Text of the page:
Sunday, February 10, 2008

New images from human visual cortex

R.B.h. Tootell et al. (1996). New images from human visual cortex. Trends in Neuroscience, Vol. 19, No. 11, 481-489.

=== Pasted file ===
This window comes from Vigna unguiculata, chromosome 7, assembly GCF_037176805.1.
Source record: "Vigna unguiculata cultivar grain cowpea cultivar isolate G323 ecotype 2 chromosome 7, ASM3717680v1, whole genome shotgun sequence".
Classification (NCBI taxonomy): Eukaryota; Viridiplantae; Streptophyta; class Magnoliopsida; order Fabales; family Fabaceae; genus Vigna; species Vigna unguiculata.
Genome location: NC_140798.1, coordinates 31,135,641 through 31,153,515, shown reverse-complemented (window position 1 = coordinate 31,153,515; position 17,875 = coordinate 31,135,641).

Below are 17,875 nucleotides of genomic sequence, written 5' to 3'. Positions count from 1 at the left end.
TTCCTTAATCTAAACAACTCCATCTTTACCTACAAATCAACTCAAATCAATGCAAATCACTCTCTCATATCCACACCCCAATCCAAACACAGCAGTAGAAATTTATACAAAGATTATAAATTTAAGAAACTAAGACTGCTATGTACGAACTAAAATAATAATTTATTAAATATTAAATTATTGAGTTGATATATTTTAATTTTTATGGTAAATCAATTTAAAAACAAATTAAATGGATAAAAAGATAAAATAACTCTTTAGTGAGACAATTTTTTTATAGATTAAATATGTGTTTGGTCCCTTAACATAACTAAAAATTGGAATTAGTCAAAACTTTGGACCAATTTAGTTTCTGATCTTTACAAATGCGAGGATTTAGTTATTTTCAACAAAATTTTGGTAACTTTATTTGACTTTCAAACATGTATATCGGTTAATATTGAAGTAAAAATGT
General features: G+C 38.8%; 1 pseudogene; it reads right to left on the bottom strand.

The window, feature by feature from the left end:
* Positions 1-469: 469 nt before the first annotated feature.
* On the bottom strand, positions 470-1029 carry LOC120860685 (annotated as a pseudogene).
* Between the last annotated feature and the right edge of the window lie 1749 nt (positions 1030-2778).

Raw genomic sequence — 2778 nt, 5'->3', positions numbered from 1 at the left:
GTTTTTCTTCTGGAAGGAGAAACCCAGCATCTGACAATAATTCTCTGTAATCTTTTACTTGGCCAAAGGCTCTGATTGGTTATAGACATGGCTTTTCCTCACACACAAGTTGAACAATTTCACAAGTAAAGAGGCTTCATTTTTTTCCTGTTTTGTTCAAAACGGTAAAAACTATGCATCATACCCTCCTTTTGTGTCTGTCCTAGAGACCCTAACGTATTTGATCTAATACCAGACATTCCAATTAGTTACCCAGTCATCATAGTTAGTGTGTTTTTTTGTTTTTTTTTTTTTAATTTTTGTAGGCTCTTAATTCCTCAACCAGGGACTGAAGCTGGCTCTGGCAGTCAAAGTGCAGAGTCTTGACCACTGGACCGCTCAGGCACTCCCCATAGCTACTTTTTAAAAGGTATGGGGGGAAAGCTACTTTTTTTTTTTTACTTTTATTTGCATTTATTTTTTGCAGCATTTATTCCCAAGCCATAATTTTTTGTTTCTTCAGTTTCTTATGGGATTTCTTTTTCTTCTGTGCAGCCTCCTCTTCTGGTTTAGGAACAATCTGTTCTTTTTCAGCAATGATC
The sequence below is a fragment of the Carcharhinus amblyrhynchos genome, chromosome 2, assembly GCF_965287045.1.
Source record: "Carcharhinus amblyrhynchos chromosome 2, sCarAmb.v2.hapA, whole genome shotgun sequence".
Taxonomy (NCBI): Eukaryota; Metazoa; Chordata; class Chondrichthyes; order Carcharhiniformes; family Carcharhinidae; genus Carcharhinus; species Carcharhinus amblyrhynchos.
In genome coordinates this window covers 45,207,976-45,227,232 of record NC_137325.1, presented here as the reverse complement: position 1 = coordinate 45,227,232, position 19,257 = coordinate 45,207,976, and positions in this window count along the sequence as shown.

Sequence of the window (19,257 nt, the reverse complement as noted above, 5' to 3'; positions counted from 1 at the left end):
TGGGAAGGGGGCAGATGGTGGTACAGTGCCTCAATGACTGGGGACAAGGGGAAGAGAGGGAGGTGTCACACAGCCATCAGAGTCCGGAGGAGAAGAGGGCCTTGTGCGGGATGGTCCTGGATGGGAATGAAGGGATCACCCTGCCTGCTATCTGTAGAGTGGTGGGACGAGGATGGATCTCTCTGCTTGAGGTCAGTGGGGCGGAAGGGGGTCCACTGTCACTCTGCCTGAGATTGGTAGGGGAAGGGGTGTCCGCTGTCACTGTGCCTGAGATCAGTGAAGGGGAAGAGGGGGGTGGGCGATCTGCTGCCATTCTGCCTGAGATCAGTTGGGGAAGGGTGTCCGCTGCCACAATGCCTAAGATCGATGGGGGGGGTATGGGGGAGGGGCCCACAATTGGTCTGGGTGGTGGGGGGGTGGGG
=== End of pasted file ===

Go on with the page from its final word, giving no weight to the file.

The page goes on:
This article takes aim at broadly reviewing animal and human studies of the human visual cortex. There has been a long and successful tradition of studying the visual cortex in our Old World monkey relatives, the macaques. Although there are significant differences, there are also striking similarities and key learnings that can be generalized from examination of macaque cortex. The article discusses the attempts to converge the research in these two different disciplines of human and animal studies on the basis of functional properties, retinotopy, histology, and connectivity. Among others, it covers the principles of disproportionate cortical mapping, cortical flattening (or unfolding) techniques common to animal studies, and the 'where' vs. 'what' pathways of the visual system. Although these two distinct pathways are well understood in the monkey, they are defined with more uncertainty in the human. The article discusses motion processing and spatial organization in the dorsal 'where' pathway, and color processing, form recognition, and object identification in the ventral 'what' pathway.

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